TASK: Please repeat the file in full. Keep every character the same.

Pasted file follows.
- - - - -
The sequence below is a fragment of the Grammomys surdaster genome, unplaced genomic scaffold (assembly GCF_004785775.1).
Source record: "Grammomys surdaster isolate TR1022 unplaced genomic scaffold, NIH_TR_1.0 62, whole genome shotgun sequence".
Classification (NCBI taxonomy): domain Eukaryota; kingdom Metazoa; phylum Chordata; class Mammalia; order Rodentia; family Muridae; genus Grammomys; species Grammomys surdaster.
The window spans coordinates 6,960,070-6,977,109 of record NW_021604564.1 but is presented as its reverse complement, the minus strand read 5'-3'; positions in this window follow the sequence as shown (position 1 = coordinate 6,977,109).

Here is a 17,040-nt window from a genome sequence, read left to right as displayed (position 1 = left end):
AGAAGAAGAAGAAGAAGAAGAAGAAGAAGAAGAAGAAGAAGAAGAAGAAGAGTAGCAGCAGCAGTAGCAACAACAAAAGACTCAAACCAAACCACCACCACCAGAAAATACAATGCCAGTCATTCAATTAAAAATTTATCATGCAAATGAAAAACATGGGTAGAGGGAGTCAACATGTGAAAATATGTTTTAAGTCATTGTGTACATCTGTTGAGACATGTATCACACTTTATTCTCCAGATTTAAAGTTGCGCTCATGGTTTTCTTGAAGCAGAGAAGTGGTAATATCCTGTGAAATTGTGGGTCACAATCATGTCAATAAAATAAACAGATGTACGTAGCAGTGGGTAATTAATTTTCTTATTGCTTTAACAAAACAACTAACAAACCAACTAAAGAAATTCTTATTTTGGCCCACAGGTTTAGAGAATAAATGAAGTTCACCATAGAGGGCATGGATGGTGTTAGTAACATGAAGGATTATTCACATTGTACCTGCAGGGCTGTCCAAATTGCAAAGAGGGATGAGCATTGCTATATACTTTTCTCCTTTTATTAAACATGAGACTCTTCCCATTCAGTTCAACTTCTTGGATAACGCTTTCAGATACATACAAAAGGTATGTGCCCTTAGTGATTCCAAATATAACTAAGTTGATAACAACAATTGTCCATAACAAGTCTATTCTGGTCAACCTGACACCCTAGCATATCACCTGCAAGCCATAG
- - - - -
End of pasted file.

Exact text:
The sequence below is a fragment of the Grammomys surdaster genome, unplaced genomic scaffold (assembly GCF_004785775.1).
Source record: "Grammomys surdaster isolate TR1022 unplaced genomic scaffold, NIH_TR_1.0 62, whole genome shotgun sequence".
Classification (NCBI taxonomy): domain Eukaryota; kingdom Metazoa; phylum Chordata; class Mammalia; order Rodentia; family Muridae; genus Grammomys; species Grammomys surdaster.
The window spans coordinates 6,960,070-6,977,109 of record NW_021604564.1 but is presented as its reverse complement, the minus strand read 5'-3'; positions in this window follow the sequence as shown (position 1 = coordinate 6,977,109).

Here is a 17,040-nt window from a genome sequence, read left to right as displayed (position 1 = left end):
AGAAGAAGAAGAAGAAGAAGAAGAAGAAGAAGAAGAAGAAGAAGAAGAAGAGTAGCAGCAGCAGTAGCAACAACAAAAGACTCAAACCAAACCACCACCACCAGAAAATACAATGCCAGTCATTCAATTAAAAATTTATCATGCAAATGAAAAACATGGGTAGAGGGAGTCAACATGTGAAAATATGTTTTAAGTCATTGTGTACATCTGTTGAGACATGTATCACACTTTATTCTCCAGATTTAAAGTTGCGCTCATGGTTTTCTTGAAGCAGAGAAGTGGTAATATCCTGTGAAATTGTGGGTCACAATCATGTCAATAAAATAAACAGATGTACGTAGCAGTGGGTAATTAATTTTCTTATTGCTTTAACAAAACAACTAACAAACCAACTAAAGAAATTCTTATTTTGGCCCACAGGTTTAGAGAATAAATGAAGTTCACCATAGAGGGCATGGATGGTGTTAGTAACATGAAGGATTATTCACATTGTACCTGCAGGGCTGTCCAAATTGCAAAGAGGGATGAGCATTGCTATATACTTTTCTCCTTTTATTAAACATGAGACTCTTCCCATTCAGTTCAACTTCTTGGATAACGCTTTCAGATACATACAAAAGGTATGTGCCCTTAGTGATTCCAAATATAACTAAGTTGATAACAACAATTGTCCATAACAAGTCTATTCTGGTCAACCTGACACCCTAGCATATCACCTGCAAGCCATAG